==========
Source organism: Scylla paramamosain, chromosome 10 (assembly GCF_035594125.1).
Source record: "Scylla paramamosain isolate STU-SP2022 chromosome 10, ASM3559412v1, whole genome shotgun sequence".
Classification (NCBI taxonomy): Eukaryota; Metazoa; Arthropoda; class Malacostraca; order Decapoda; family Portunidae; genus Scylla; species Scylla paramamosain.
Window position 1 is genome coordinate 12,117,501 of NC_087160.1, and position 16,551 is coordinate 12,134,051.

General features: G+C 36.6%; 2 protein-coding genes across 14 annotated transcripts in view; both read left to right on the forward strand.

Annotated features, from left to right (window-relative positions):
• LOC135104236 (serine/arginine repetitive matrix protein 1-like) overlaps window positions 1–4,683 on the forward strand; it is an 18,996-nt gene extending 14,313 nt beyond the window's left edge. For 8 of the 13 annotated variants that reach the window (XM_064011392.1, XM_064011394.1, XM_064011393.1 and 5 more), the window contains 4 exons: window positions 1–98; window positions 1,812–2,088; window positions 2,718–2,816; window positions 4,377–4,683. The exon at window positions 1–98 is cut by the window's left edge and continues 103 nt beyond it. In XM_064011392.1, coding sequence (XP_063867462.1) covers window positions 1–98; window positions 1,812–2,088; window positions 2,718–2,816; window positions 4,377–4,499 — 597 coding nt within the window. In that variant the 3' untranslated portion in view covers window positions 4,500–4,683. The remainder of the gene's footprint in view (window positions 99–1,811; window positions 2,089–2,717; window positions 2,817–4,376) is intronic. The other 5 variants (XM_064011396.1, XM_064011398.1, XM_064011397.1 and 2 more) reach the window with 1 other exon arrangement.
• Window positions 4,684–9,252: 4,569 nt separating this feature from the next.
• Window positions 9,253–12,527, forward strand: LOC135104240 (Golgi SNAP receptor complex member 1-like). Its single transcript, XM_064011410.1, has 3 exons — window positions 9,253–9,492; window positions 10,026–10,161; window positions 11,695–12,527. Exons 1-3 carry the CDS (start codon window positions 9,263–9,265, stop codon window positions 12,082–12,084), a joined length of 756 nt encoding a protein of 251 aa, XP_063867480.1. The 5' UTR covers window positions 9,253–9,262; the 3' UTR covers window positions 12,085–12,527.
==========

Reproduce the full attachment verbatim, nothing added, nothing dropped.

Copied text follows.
Source organism: Scylla paramamosain, chromosome 10 (assembly GCF_035594125.1).
Source record: "Scylla paramamosain isolate STU-SP2022 chromosome 10, ASM3559412v1, whole genome shotgun sequence".
Classification (NCBI taxonomy): Eukaryota; Metazoa; Arthropoda; class Malacostraca; order Decapoda; family Portunidae; genus Scylla; species Scylla paramamosain.
Window position 1 is genome coordinate 12,117,501 of NC_087160.1, and position 16,551 is coordinate 12,134,051.

General features: G+C 36.6%; 2 protein-coding genes across 14 annotated transcripts in view; both read left to right on the forward strand.

Annotated features, from left to right (window-relative positions):
• LOC135104236 (serine/arginine repetitive matrix protein 1-like) overlaps window positions 1–4,683 on the forward strand; it is an 18,996-nt gene extending 14,313 nt beyond the window's left edge. For 8 of the 13 annotated variants that reach the window (XM_064011392.1, XM_064011394.1, XM_064011393.1 and 5 more), the window contains 4 exons: window positions 1–98; window positions 1,812–2,088; window positions 2,718–2,816; window positions 4,377–4,683. The exon at window positions 1–98 is cut by the window's left edge and continues 103 nt beyond it. In XM_064011392.1, coding sequence (XP_063867462.1) covers window positions 1–98; window positions 1,812–2,088; window positions 2,718–2,816; window positions 4,377–4,499 — 597 coding nt within the window. In that variant the 3' untranslated portion in view covers window positions 4,500–4,683. The remainder of the gene's footprint in view (window positions 99–1,811; window positions 2,089–2,717; window positions 2,817–4,376) is intronic. The other 5 variants (XM_064011396.1, XM_064011398.1, XM_064011397.1 and 2 more) reach the window with 1 other exon arrangement.
• Window positions 4,684–9,252: 4,569 nt separating this feature from the next.
• Window positions 9,253–12,527, forward strand: LOC135104240 (Golgi SNAP receptor complex member 1-like). Its single transcript, XM_064011410.1, has 3 exons — window positions 9,253–9,492; window positions 10,026–10,161; window positions 11,695–12,527. Exons 1-3 carry the CDS (start codon window positions 9,263–9,265, stop codon window positions 12,082–12,084), a joined length of 756 nt encoding a protein of 251 aa, XP_063867480.1. The 5' UTR covers window positions 9,253–9,262; the 3' UTR covers window positions 12,085–12,527.